When it comes to what textures fit you, you may need to do some experimenting. Add one texture at a time and make sure you take equal bites of each texture to add that variety that you need. Above all, stay away from textures that bother you. Some people don't like the feeling of crunch or mush between their teeth and have a negative reaction to the texture, so learn what you like and don't like, and don't be ashamed when you don't like something. If your body says no, it means no!

3. Activate or remove the power of touch!

Activate Touch:
 I find that I eat better when I can touch my food, so my favorite foods are usually foods I can hold in my hands, but sadly I can't just eat finger foods. Silverware is important, but I used to feel disconnected when I used them. I eventually realized that my mind was craving the sensations that touching my food gave me. Using children's forks, knives, and spoons that have little bumps or wiggles on the handles gives me that touch stimulation while allowing me to use silverware.

Also check how big your bites are. I feel really freaked out if I take big bites. It's like my brain says, "too many textures!" Using children's silverware forces me to take smaller bites, which removes that nasty sensation.

Remove TouchBut some of you are the opposite. If you don't like touching your food, then silverware may give you that space you need.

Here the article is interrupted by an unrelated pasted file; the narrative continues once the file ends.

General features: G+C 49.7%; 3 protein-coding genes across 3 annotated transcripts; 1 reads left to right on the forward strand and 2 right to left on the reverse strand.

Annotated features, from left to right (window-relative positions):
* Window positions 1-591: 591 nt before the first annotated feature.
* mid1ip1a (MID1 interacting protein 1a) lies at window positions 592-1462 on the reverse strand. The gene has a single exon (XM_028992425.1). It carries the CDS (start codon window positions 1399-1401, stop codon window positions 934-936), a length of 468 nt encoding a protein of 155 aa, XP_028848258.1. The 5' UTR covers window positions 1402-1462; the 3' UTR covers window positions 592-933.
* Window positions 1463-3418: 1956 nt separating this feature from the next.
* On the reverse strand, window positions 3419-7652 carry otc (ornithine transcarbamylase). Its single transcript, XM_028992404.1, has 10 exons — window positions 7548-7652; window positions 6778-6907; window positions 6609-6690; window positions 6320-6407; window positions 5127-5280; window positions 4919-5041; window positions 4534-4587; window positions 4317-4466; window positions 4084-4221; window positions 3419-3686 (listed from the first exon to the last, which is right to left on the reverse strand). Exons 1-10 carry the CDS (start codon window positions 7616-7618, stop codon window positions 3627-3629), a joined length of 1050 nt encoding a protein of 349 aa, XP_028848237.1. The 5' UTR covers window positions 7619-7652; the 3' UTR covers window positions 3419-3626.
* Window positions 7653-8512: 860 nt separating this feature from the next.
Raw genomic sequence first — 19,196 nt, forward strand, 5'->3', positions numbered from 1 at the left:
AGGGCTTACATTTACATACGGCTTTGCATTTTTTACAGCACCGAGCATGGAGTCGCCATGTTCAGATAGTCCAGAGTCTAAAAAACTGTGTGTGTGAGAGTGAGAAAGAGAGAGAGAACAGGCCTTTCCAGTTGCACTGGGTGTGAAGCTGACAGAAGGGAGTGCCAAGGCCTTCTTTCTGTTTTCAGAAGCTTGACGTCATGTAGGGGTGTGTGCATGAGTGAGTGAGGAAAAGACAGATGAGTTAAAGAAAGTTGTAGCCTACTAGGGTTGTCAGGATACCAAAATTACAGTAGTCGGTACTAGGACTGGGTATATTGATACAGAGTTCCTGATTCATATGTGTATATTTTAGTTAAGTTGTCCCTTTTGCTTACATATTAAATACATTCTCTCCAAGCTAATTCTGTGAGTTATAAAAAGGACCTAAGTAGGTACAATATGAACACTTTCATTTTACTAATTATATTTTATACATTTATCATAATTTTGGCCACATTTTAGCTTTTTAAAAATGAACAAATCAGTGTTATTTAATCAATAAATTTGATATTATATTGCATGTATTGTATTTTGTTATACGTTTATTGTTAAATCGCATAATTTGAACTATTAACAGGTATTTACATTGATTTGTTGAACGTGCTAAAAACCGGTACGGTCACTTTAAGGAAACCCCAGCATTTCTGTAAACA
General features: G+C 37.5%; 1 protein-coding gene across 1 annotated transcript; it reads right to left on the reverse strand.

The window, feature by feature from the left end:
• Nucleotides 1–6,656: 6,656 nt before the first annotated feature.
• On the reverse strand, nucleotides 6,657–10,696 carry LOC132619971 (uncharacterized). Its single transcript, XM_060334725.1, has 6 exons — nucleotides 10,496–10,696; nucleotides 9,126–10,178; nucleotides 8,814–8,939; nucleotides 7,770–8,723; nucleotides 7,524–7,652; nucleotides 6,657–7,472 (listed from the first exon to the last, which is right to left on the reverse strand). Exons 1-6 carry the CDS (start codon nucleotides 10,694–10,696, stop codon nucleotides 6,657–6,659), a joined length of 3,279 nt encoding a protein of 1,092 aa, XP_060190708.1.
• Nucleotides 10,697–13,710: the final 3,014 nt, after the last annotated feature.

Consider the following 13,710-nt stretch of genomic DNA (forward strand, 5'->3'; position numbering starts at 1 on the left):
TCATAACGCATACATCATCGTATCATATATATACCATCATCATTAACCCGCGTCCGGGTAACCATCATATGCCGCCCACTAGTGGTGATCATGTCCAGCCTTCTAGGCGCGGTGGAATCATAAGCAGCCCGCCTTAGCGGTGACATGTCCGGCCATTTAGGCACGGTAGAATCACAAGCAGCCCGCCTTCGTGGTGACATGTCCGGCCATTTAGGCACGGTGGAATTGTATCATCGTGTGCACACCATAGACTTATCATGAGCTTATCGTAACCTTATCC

Whether you avoid touch or crave it, learn to wield the power of touch and it will help you enjoy your meals more.

4. A comfortable body is a happy body!

Bottom line, if you're not comfortable physically, your sensory brain won't be either. Same goes for eating. If you don't like your chair, the lights, the sounds, etc, you won't enjoy your food either.

I used to struggle with dinning room chairs. They were too hard and made me feel nervous, and then I discovered a fantastic sensory tool called The CoreDisk. Sitting on it is like sitting on a therapy ball. It gives me a comfortable cushion, allows me to rock gently (which soothes my senses), and it gives me a feeling of safety and security.

While you're sitting at your table, examine what you're feeling. "I'm squinting my eyes and I feel dazed"= maybe the lights are too bright. Or "I feel like I am not safe or about to tip over"= try putting your feet flat on the floor in front of you. If your body is comfortable, your senses will be calmer and it will help you enjoy your food.

5. Give your mind something else to do!

Sometimes I battle with food because my brain is obsessing over eating, which causes stress, making me feel upset. Augh!

So if your brain gets bored or stressed over the idea of eating, find a soothing distraction like a good TV show or a movie. Put on calming music in the background. Light some comforting candles. Play an audio book or play with a sensory toy such as a puffer ball or a stress ball. Anything that keeps your brain from freaking out over your food.

It may take a while and there may be days when you'll still have to fight through a meal, but hopefully, with some tips under your belt and a good knowledge of how your body works, in time your body will learn to enjoy food once again.

Well, that's all of them! These tips have helped me a lot in my struggle to enjoy my food and I hope they will help you too.

Annetta Nesler writes about her life as a young adult with sensory processing disorder at www.annettanesler.wordpress.com. She is passionate about helping those with SPD and she encourages everyone to reach beyond their limitations and pursue their dreams. Annetta is also a professional musician and has recently released her first CD.